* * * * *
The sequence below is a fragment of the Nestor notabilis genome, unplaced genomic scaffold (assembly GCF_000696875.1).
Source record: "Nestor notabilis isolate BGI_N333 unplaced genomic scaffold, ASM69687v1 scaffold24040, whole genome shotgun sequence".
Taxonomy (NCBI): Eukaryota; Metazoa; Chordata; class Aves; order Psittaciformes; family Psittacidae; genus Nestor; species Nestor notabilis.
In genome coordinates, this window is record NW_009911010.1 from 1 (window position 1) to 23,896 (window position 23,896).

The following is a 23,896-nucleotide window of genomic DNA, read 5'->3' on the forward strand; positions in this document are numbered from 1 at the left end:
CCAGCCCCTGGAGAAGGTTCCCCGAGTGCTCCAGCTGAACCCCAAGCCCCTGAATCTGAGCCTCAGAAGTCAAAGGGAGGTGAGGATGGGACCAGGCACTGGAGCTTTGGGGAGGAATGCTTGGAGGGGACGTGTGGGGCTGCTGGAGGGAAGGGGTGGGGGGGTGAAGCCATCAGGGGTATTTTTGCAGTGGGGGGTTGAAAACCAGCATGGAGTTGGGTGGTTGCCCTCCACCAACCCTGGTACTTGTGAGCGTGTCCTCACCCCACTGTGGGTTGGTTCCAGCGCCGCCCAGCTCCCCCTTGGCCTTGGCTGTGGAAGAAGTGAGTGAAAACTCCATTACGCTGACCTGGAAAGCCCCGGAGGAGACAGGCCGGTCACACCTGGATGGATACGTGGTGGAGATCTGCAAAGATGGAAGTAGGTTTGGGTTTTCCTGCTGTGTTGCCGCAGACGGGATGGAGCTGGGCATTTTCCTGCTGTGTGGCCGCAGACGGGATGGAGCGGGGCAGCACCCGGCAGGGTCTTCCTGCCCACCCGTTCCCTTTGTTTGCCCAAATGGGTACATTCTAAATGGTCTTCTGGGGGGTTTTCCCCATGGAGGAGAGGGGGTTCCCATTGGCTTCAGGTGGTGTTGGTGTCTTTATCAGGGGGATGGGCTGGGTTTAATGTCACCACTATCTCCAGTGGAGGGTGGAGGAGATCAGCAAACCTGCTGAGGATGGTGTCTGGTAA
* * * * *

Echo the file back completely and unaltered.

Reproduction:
The sequence below is a fragment of the Nestor notabilis genome, unplaced genomic scaffold (assembly GCF_000696875.1).
Source record: "Nestor notabilis isolate BGI_N333 unplaced genomic scaffold, ASM69687v1 scaffold24040, whole genome shotgun sequence".
Taxonomy (NCBI): Eukaryota; Metazoa; Chordata; class Aves; order Psittaciformes; family Psittacidae; genus Nestor; species Nestor notabilis.
In genome coordinates, this window is record NW_009911010.1 from 1 (window position 1) to 23,896 (window position 23,896).

The following is a 23,896-nucleotide window of genomic DNA, read 5'->3' on the forward strand; positions in this document are numbered from 1 at the left end:
CCAGCCCCTGGAGAAGGTTCCCCGAGTGCTCCAGCTGAACCCCAAGCCCCTGAATCTGAGCCTCAGAAGTCAAAGGGAGGTGAGGATGGGACCAGGCACTGGAGCTTTGGGGAGGAATGCTTGGAGGGGACGTGTGGGGCTGCTGGAGGGAAGGGGTGGGGGGGTGAAGCCATCAGGGGTATTTTTGCAGTGGGGGGTTGAAAACCAGCATGGAGTTGGGTGGTTGCCCTCCACCAACCCTGGTACTTGTGAGCGTGTCCTCACCCCACTGTGGGTTGGTTCCAGCGCCGCCCAGCTCCCCCTTGGCCTTGGCTGTGGAAGAAGTGAGTGAAAACTCCATTACGCTGACCTGGAAAGCCCCGGAGGAGACAGGCCGGTCACACCTGGATGGATACGTGGTGGAGATCTGCAAAGATGGAAGTAGGTTTGGGTTTTCCTGCTGTGTTGCCGCAGACGGGATGGAGCTGGGCATTTTCCTGCTGTGTGGCCGCAGACGGGATGGAGCGGGGCAGCACCCGGCAGGGTCTTCCTGCCCACCCGTTCCCTTTGTTTGCCCAAATGGGTACATTCTAAATGGTCTTCTGGGGGGTTTTCCCCATGGAGGAGAGGGGGTTCCCATTGGCTTCAGGTGGTGTTGGTGTCTTTATCAGGGGGATGGGCTGGGTTTAATGTCACCACTATCTCCAGTGGAGGGTGGAGGAGATCAGCAAACCTGCTGAGGATGGTGTCTGGTAA